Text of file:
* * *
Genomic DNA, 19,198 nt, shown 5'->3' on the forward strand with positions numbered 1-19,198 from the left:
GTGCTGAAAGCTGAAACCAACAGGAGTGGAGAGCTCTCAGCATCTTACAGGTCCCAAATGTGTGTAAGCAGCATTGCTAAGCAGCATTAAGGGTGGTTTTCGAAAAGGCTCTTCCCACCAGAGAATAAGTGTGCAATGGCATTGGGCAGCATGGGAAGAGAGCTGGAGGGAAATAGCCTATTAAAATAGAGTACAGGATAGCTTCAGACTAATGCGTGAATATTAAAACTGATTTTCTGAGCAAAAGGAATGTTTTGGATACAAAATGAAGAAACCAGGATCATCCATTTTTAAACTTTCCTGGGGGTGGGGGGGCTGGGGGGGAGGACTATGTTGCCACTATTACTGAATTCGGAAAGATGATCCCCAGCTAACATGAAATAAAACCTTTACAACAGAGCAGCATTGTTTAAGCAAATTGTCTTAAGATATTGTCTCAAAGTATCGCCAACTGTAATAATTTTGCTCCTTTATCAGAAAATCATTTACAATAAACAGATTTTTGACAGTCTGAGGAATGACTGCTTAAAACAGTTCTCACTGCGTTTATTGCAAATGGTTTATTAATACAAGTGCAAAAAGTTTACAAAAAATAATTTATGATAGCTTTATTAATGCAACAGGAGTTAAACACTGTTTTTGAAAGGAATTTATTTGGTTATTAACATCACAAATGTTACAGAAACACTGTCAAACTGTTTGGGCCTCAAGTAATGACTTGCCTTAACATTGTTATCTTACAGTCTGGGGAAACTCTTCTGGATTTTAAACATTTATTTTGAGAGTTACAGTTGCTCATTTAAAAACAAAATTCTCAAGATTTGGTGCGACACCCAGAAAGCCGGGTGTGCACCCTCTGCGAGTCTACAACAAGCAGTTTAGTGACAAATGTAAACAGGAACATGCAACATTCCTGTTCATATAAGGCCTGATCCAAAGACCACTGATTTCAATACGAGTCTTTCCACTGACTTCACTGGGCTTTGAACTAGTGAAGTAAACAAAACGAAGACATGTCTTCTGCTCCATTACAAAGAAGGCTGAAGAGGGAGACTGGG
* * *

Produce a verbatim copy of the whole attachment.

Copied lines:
Genomic DNA, 19,198 nt, shown 5'->3' on the forward strand with positions numbered 1-19,198 from the left:
GTGCTGAAAGCTGAAACCAACAGGAGTGGAGAGCTCTCAGCATCTTACAGGTCCCAAATGTGTGTAAGCAGCATTGCTAAGCAGCATTAAGGGTGGTTTTCGAAAAGGCTCTTCCCACCAGAGAATAAGTGTGCAATGGCATTGGGCAGCATGGGAAGAGAGCTGGAGGGAAATAGCCTATTAAAATAGAGTACAGGATAGCTTCAGACTAATGCGTGAATATTAAAACTGATTTTCTGAGCAAAAGGAATGTTTTGGATACAAAATGAAGAAACCAGGATCATCCATTTTTAAACTTTCCTGGGGGTGGGGGGGCTGGGGGGGAGGACTATGTTGCCACTATTACTGAATTCGGAAAGATGATCCCCAGCTAACATGAAATAAAACCTTTACAACAGAGCAGCATTGTTTAAGCAAATTGTCTTAAGATATTGTCTCAAAGTATCGCCAACTGTAATAATTTTGCTCCTTTATCAGAAAATCATTTACAATAAACAGATTTTTGACAGTCTGAGGAATGACTGCTTAAAACAGTTCTCACTGCGTTTATTGCAAATGGTTTATTAATACAAGTGCAAAAAGTTTACAAAAAATAATTTATGATAGCTTTATTAATGCAACAGGAGTTAAACACTGTTTTTGAAAGGAATTTATTTGGTTATTAACATCACAAATGTTACAGAAACACTGTCAAACTGTTTGGGCCTCAAGTAATGACTTGCCTTAACATTGTTATCTTACAGTCTGGGGAAACTCTTCTGGATTTTAAACATTTATTTTGAGAGTTACAGTTGCTCATTTAAAAACAAAATTCTCAAGATTTGGTGCGACACCCAGAAAGCCGGGTGTGCACCCTCTGCGAGTCTACAACAAGCAGTTTAGTGACAAATGTAAACAGGAACATGCAACATTCCTGTTCATATAAGGCCTGATCCAAAGACCACTGATTTCAATACGAGTCTTTCCACTGACTTCACTGGGCTTTGAACTAGTGAAGTAAACAAAACGAAGACATGTCTTCTGCTCCATTACAAAGAAGGCTGAAGAGGGAGACTGGG